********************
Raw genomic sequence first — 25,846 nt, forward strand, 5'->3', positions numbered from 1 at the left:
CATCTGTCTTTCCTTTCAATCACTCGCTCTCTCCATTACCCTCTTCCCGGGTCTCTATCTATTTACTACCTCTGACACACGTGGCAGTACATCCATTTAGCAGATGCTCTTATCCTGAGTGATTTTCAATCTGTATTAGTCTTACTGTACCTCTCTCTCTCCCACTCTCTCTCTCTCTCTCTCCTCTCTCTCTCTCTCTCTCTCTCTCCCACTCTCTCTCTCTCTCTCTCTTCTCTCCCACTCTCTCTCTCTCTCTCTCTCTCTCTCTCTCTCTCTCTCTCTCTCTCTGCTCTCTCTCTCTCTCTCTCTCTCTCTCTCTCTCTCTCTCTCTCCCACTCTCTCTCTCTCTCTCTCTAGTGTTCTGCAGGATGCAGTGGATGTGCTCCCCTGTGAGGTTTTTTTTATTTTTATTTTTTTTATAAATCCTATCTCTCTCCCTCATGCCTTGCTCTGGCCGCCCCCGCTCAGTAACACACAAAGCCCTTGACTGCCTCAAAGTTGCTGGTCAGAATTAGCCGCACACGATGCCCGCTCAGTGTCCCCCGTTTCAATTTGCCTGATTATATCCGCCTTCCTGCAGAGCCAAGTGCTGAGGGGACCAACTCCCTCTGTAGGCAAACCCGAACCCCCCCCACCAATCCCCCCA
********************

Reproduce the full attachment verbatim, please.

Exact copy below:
Raw genomic sequence first — 25,846 nt, forward strand, 5'->3', positions numbered from 1 at the left:
CATCTGTCTTTCCTTTCAATCACTCGCTCTCTCCATTACCCTCTTCCCGGGTCTCTATCTATTTACTACCTCTGACACACGTGGCAGTACATCCATTTAGCAGATGCTCTTATCCTGAGTGATTTTCAATCTGTATTAGTCTTACTGTACCTCTCTCTCTCCCACTCTCTCTCTCTCTCTCTCCTCTCTCTCTCTCTCTCTCTCTCTCCCACTCTCTCTCTCTCTCTCTCTTCTCTCCCACTCTCTCTCTCTCTCTCTCTCTCTCTCTCTCTCTCTCTCTCTCTCTCTGCTCTCTCTCTCTCTCTCTCTCTCTCTCTCTCTCTCTCTCTCTCCCACTCTCTCTCTCTCTCTCTCTAGTGTTCTGCAGGATGCAGTGGATGTGCTCCCCTGTGAGGTTTTTTTTATTTTTATTTTTTTTATAAATCCTATCTCTCTCCCTCATGCCTTGCTCTGGCCGCCCCCGCTCAGTAACACACAAAGCCCTTGACTGCCTCAAAGTTGCTGGTCAGAATTAGCCGCACACGATGCCCGCTCAGTGTCCCCCGTTTCAATTTGCCTGATTATATCCGCCTTCCTGCAGAGCCAAGTGCTGAGGGGACCAACTCCCTCTGTAGGCAAACCCGAACCCCCCCCACCAATCCCCCCA